Dear Michael and Caroline,
We all went to a diner with my father in New Jersey once. For some reason he decided that dinner was the ideal occasion for him to give all of us an explicit description of brain surgery. We’re all there in a booth enjoying our food and he’s telling us how the skull has to be sawed open, even demonstrating with his hands the act of cutting. He might even have made some reference to drilling.
He went on in this vein, evidently utterly clueless of the likely effect on anyone with an interest in uninterrupted digestion. I felt kind of grossed out. But merely to say so would hardly be imaginative, nor would it make anyone at the table, least of all me, feel any better. So I went for the funny.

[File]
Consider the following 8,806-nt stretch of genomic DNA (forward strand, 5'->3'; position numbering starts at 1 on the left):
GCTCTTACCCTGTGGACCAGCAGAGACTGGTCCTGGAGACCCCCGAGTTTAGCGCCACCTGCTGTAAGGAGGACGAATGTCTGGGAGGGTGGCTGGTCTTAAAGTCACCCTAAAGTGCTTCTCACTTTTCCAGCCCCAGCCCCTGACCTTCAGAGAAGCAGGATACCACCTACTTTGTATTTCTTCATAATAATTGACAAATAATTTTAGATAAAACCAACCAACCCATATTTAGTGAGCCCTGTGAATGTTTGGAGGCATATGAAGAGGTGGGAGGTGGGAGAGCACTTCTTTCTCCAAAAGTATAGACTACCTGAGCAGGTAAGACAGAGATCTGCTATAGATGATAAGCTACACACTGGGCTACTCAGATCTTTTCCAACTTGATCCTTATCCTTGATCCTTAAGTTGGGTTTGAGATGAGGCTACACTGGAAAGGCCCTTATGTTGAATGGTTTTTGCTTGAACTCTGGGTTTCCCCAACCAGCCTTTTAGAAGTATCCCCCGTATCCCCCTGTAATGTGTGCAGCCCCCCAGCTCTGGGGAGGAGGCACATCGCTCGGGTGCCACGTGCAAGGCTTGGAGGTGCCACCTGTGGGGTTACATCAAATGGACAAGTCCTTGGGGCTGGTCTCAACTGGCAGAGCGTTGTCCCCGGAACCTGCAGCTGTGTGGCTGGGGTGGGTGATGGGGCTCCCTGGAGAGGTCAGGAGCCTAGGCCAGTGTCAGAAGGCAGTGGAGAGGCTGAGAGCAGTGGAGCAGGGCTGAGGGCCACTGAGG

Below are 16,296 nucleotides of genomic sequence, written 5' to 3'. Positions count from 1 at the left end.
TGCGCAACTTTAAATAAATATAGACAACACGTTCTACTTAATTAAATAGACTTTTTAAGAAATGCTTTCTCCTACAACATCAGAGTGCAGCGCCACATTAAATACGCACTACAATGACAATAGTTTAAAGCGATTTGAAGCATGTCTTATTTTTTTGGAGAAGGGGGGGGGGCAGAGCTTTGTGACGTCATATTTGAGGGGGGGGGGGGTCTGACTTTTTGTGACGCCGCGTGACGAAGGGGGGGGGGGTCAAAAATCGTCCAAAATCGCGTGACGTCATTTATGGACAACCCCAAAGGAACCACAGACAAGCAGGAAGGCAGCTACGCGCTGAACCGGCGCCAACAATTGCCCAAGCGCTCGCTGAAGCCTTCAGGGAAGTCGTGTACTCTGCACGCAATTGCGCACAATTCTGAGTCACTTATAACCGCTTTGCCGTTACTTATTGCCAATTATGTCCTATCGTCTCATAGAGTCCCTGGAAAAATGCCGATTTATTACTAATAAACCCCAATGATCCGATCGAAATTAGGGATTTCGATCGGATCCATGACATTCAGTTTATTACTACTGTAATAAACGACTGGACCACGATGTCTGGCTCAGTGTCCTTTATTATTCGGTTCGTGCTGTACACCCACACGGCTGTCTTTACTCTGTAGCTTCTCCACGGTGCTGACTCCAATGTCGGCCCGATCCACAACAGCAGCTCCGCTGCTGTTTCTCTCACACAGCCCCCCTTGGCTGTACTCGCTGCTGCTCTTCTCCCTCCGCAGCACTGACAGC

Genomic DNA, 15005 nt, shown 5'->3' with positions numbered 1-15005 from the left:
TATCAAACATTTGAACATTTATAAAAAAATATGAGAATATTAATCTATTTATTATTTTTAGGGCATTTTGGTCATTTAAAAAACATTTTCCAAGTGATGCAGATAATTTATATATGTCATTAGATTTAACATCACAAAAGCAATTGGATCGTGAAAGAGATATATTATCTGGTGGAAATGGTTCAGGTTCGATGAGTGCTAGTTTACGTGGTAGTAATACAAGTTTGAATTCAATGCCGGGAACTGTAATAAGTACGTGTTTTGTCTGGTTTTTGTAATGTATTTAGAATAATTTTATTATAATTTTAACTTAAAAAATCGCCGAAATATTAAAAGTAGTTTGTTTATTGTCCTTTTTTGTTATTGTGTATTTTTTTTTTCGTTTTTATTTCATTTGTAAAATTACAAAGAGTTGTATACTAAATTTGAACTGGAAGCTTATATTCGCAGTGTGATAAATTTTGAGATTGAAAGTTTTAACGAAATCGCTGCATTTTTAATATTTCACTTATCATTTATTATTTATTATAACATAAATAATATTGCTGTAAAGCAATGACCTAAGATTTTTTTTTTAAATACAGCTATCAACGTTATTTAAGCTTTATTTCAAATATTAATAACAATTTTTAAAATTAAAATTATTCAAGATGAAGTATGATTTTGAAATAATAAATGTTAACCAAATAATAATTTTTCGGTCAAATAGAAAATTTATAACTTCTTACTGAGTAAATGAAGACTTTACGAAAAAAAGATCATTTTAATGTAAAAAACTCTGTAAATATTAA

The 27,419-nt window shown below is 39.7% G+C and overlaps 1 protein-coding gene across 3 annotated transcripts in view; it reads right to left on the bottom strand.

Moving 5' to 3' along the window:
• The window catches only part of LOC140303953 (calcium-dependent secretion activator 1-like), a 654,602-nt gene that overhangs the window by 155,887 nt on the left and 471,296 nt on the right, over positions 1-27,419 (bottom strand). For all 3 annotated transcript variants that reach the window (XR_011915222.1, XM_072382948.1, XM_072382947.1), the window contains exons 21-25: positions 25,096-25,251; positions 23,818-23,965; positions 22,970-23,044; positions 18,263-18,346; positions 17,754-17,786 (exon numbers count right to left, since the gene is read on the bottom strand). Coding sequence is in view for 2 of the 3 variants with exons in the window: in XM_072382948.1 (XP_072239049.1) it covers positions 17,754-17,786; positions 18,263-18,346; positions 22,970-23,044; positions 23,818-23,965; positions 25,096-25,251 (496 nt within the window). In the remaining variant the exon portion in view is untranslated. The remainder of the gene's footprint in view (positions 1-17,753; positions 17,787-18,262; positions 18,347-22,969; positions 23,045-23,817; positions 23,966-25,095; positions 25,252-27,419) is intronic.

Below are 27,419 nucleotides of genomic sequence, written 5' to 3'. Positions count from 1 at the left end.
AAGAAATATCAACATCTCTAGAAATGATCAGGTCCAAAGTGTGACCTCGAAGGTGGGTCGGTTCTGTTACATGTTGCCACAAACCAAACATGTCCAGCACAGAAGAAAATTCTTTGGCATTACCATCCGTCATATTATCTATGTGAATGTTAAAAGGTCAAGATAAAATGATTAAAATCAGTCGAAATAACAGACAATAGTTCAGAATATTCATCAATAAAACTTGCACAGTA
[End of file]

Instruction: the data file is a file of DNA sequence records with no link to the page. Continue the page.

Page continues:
As I recall, I winced with disgust, waved my hand to indicate all of us eating, and said, “Dad, do you think you could give us a break?” My father paused and you could see him in that instant recognizing the incongruity of it all – incongruity, by the way, so often being absolutely essential to comedy – this explicit narrative on cranial surgery during our family dinner.
Suddenly he exploded with laughter, bending forward in his seat, laughing harder and louder than ever before. All of us laughed right along with him, and the meal went better from then on, the food going down just right.
Sometimes humor works its trick. It’s magic, a sprinkling of fairy dust.
P.S. – Are you funny? Are your kids funny? Is this good, bad, both or something in between?